Shares drive super funds to eighth consecutive year of investment gains

Superannuation funds have had an eighth consecutive year of positive investment returns, driven in large part by share markets, according to Chant West.

The ‘median growth fund’ – with 61-80% in growth assets – was up 10.7% in 2016/17, according to the firm.

“Shares are still the main drivers of performance, but the major funds are well diversified across other asset sectors as well,” said Chant West director Warren Chant.

“The better performing funds over the year were those that had higher allocations to listed shares and to unlisted assets generally. It also helped to have a lower exposure to listed property, bonds and cash,” he said.

Mr Chant said that share markets have focused on the improving global economy, instead of the US election, moves by the US Fed to normalise interest rates and Brexit.

“It’s been a really interesting and, in many ways, surprising year because this strong result has been achieved against a backdrop of considerable uncertainty, both political and economic. It just shows how markets – which represent the combined views of thousands of professional investors – are able to cut through the ‘noise’ and focus on the investment fundamentals.”

Chant West has international shares up 18.9% over the 2016/17 year in currency hedged terms, and up 14.7% in unhedged terms. Australian shares had an “excellent year”, up 13.8%.

Though super fund members are encouraged to think long term.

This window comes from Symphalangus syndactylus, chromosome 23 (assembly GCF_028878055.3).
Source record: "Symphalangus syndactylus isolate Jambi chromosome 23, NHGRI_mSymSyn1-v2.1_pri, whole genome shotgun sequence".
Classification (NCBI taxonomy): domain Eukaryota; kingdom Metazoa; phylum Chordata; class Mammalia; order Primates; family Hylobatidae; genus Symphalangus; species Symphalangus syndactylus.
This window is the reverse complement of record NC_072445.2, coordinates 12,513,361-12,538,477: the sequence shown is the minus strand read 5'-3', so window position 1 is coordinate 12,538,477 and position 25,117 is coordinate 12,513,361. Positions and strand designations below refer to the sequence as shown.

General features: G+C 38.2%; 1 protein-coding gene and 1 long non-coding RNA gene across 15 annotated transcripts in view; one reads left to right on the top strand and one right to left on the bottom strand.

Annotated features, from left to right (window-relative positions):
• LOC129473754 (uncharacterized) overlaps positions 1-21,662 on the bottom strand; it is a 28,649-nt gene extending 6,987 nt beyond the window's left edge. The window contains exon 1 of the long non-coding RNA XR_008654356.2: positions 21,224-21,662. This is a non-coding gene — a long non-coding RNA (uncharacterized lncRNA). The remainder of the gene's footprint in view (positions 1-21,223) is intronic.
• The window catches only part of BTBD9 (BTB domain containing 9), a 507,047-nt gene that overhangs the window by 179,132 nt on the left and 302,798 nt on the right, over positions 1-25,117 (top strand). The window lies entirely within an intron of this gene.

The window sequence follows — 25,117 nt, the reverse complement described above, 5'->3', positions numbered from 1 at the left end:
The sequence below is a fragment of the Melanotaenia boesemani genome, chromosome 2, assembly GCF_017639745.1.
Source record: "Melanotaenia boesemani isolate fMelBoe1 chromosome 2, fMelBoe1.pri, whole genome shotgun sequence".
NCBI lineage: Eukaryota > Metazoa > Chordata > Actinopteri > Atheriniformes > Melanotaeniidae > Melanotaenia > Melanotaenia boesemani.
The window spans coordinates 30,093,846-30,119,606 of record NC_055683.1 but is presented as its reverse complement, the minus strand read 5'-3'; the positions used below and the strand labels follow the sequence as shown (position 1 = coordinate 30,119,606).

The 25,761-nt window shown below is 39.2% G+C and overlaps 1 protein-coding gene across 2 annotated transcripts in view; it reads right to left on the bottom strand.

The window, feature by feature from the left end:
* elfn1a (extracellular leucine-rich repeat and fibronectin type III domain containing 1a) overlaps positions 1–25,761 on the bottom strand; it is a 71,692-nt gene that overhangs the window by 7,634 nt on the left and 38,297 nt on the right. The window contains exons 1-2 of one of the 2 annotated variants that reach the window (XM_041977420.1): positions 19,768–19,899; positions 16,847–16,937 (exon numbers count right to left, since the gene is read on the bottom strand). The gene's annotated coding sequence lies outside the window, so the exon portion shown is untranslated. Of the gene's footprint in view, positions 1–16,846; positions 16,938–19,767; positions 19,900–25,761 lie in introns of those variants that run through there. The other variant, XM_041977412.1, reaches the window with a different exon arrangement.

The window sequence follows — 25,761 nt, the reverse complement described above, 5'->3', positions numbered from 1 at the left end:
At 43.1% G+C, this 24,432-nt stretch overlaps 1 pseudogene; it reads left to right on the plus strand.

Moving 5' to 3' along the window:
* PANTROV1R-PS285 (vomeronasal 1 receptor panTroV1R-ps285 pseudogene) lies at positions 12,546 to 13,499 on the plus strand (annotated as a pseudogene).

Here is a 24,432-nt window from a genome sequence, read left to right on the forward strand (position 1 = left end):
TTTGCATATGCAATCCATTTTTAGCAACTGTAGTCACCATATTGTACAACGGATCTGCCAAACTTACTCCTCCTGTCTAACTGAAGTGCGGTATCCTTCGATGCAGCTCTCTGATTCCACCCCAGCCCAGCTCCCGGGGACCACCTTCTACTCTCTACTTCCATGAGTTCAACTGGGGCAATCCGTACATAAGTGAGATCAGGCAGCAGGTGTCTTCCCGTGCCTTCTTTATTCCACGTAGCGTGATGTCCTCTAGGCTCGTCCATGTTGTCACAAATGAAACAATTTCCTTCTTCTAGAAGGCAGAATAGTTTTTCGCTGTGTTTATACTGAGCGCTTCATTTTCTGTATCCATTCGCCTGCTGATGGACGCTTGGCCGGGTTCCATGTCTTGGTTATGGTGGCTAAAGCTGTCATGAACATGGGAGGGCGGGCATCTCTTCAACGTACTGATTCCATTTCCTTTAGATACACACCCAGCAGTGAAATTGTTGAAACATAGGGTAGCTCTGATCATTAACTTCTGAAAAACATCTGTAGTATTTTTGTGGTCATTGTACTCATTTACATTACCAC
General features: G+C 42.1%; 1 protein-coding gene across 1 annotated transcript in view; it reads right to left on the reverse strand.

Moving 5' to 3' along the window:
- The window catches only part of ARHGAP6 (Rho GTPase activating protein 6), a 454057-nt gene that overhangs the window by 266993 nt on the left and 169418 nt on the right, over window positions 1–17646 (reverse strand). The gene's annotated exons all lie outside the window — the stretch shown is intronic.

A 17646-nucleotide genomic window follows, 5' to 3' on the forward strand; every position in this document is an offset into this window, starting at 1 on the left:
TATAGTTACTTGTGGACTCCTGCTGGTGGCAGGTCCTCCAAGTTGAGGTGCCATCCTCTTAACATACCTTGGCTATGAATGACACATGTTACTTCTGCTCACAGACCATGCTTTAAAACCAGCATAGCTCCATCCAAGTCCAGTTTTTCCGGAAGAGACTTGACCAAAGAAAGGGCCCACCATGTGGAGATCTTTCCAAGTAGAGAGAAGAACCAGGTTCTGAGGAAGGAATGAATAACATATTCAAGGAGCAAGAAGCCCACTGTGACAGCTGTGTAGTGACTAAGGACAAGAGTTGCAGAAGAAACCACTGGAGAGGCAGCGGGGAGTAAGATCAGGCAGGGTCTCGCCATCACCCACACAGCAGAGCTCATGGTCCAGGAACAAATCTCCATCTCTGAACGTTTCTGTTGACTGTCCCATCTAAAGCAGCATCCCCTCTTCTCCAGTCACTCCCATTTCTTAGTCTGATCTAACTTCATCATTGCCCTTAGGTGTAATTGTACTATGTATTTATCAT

“With the growing importance of retirement income streams within super, most people will have money in the super system long after they retire. By all means look at what your fund delivered over the financial year, but what’s really important is to know what its long-term objectives are and whether it’s achieving them,” said Mr Chant.

“Funds themselves think long term, and typically the return objective for growth funds is to beat inflation by 3% to 4% per annum over rolling five year periods. We now have data going back 25 years to July 1992, which is when compulsory super was introduced. When we look back over that very long period, we find that the annualised return is 8.3% and the annual CPI increase is 2.5%, so the real return above inflation has averaged 5.8% per annum. So, over the longest period we can measure, funds have well and truly met their return objective.”

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